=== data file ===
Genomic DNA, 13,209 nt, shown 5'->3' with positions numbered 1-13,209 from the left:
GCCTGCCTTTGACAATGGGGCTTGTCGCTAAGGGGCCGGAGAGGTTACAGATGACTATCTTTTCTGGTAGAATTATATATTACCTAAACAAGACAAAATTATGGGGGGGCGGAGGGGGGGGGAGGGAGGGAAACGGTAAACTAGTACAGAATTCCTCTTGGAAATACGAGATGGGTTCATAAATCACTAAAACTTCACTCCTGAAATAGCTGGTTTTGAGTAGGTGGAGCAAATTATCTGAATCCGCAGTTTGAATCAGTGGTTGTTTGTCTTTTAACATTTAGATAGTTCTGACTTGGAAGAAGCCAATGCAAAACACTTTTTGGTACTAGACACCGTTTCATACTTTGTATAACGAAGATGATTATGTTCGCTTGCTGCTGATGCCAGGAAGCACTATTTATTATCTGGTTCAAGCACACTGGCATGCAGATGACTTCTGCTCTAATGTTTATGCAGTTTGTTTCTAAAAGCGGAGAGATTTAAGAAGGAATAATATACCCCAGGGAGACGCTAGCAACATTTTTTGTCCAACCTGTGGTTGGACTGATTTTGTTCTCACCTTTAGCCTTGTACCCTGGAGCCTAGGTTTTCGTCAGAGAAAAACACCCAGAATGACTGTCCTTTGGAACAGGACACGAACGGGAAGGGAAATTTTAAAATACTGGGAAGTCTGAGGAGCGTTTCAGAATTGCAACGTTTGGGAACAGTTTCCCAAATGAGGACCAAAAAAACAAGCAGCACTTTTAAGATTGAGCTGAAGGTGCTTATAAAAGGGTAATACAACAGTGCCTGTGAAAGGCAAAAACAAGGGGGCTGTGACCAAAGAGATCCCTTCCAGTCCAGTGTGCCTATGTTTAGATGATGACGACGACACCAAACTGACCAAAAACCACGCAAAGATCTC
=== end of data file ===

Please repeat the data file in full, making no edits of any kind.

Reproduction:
Genomic DNA, 13,209 nt, shown 5'->3' with positions numbered 1-13,209 from the left:
GCCTGCCTTTGACAATGGGGCTTGTCGCTAAGGGGCCGGAGAGGTTACAGATGACTATCTTTTCTGGTAGAATTATATATTACCTAAACAAGACAAAATTATGGGGGGGCGGAGGGGGGGGGAGGGAGGGAAACGGTAAACTAGTACAGAATTCCTCTTGGAAATACGAGATGGGTTCATAAATCACTAAAACTTCACTCCTGAAATAGCTGGTTTTGAGTAGGTGGAGCAAATTATCTGAATCCGCAGTTTGAATCAGTGGTTGTTTGTCTTTTAACATTTAGATAGTTCTGACTTGGAAGAAGCCAATGCAAAACACTTTTTGGTACTAGACACCGTTTCATACTTTGTATAACGAAGATGATTATGTTCGCTTGCTGCTGATGCCAGGAAGCACTATTTATTATCTGGTTCAAGCACACTGGCATGCAGATGACTTCTGCTCTAATGTTTATGCAGTTTGTTTCTAAAAGCGGAGAGATTTAAGAAGGAATAATATACCCCAGGGAGACGCTAGCAACATTTTTTGTCCAACCTGTGGTTGGACTGATTTTGTTCTCACCTTTAGCCTTGTACCCTGGAGCCTAGGTTTTCGTCAGAGAAAAACACCCAGAATGACTGTCCTTTGGAACAGGACACGAACGGGAAGGGAAATTTTAAAATACTGGGAAGTCTGAGGAGCGTTTCAGAATTGCAACGTTTGGGAACAGTTTCCCAAATGAGGACCAAAAAAACAAGCAGCACTTTTAAGATTGAGCTGAAGGTGCTTATAAAAGGGTAATACAACAGTGCCTGTGAAAGGCAAAAACAAGGGGGCTGTGACCAAAGAGATCCCTTCCAGTCCAGTGTGCCTATGTTTAGATGATGACGACGACACCAAACTGACCAAAAACCACGCAAAGATCTC